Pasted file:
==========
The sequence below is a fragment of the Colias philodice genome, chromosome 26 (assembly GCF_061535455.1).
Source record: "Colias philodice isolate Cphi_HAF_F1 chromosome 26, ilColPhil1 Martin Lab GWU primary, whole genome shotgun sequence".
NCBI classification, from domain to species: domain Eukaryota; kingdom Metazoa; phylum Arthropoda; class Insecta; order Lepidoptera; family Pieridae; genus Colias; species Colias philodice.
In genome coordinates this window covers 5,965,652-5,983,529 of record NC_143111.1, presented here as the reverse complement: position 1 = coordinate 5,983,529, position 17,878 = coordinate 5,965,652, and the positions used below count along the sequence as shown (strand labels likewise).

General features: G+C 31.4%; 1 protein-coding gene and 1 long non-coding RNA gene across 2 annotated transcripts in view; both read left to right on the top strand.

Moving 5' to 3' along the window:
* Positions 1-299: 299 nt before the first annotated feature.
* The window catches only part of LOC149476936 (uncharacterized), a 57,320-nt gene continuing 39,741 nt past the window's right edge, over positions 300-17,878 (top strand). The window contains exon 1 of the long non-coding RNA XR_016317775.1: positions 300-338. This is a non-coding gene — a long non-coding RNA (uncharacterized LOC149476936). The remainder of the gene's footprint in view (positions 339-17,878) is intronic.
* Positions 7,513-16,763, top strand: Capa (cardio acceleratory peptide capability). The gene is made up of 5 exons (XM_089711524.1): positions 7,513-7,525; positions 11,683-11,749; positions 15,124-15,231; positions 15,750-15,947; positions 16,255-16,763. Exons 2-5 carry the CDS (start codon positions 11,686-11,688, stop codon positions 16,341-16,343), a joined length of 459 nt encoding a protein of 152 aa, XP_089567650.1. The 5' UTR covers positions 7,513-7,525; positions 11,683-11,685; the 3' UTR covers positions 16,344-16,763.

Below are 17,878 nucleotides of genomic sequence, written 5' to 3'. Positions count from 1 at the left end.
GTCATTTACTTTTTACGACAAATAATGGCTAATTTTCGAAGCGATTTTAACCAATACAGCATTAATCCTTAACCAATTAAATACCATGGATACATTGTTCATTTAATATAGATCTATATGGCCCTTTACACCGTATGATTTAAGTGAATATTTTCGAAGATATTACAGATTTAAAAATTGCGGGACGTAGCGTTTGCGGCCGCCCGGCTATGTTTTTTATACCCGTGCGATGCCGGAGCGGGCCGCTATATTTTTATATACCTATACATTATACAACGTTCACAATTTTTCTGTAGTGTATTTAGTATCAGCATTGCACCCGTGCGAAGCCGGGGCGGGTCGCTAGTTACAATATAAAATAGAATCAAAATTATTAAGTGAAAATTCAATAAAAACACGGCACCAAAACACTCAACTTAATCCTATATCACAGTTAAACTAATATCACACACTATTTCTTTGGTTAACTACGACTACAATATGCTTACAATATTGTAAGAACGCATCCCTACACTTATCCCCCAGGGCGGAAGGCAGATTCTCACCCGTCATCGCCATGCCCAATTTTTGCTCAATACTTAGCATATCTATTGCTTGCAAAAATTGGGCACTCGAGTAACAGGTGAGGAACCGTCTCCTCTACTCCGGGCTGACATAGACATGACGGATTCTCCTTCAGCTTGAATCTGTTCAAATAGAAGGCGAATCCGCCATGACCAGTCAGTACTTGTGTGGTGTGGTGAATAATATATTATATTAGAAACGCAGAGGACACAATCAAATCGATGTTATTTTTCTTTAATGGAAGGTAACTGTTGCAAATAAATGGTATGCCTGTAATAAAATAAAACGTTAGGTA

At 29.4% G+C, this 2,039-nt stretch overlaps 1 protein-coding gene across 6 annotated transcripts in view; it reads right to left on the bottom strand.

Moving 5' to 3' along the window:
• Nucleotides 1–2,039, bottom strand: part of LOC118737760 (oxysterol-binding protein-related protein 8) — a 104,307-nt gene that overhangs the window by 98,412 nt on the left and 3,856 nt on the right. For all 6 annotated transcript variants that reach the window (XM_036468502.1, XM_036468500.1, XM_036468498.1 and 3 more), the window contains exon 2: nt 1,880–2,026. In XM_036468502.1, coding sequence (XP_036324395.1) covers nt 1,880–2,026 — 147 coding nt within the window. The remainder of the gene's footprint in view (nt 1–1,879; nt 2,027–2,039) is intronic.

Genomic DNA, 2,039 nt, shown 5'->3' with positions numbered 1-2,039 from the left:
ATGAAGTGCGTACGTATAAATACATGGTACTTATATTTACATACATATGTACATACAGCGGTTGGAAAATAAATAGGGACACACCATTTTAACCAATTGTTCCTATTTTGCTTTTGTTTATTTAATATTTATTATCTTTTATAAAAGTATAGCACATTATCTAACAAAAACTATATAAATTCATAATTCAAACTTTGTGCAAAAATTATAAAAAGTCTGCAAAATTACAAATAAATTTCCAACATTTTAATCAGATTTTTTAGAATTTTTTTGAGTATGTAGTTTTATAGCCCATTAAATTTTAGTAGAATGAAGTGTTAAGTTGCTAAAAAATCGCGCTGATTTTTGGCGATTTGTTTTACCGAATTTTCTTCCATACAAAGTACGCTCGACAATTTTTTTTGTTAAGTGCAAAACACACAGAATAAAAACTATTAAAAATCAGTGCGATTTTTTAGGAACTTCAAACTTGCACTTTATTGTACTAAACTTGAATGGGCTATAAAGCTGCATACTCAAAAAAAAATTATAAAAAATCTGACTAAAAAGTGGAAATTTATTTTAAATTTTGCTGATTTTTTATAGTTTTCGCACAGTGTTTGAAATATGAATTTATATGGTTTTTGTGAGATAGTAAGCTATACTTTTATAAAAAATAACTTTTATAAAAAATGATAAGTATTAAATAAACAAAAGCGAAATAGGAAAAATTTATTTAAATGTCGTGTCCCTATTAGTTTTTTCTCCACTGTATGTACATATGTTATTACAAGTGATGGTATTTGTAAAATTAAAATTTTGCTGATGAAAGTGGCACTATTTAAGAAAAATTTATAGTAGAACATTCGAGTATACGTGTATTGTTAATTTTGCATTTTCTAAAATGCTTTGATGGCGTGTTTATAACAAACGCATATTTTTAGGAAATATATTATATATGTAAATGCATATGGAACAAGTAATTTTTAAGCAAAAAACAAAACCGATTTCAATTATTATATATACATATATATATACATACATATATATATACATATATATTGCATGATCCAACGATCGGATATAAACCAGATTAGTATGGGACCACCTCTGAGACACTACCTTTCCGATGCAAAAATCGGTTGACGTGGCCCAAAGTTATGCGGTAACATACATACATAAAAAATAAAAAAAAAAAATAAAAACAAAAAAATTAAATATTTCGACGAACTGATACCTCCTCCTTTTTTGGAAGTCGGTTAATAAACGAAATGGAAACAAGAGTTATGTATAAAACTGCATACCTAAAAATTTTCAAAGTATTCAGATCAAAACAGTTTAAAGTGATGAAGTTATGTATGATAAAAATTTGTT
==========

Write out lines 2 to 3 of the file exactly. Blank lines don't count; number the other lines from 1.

Source record: "Colias philodice isolate Cphi_HAF_F1 chromosome 26, ilColPhil1 Martin Lab GWU primary, whole genome shotgun sequence".
NCBI classification, from domain to species: domain Eukaryota; kingdom Metazoa; phylum Arthropoda; class Insecta; order Lepidoptera; family Pieridae; genus Colias; species Colias philodice.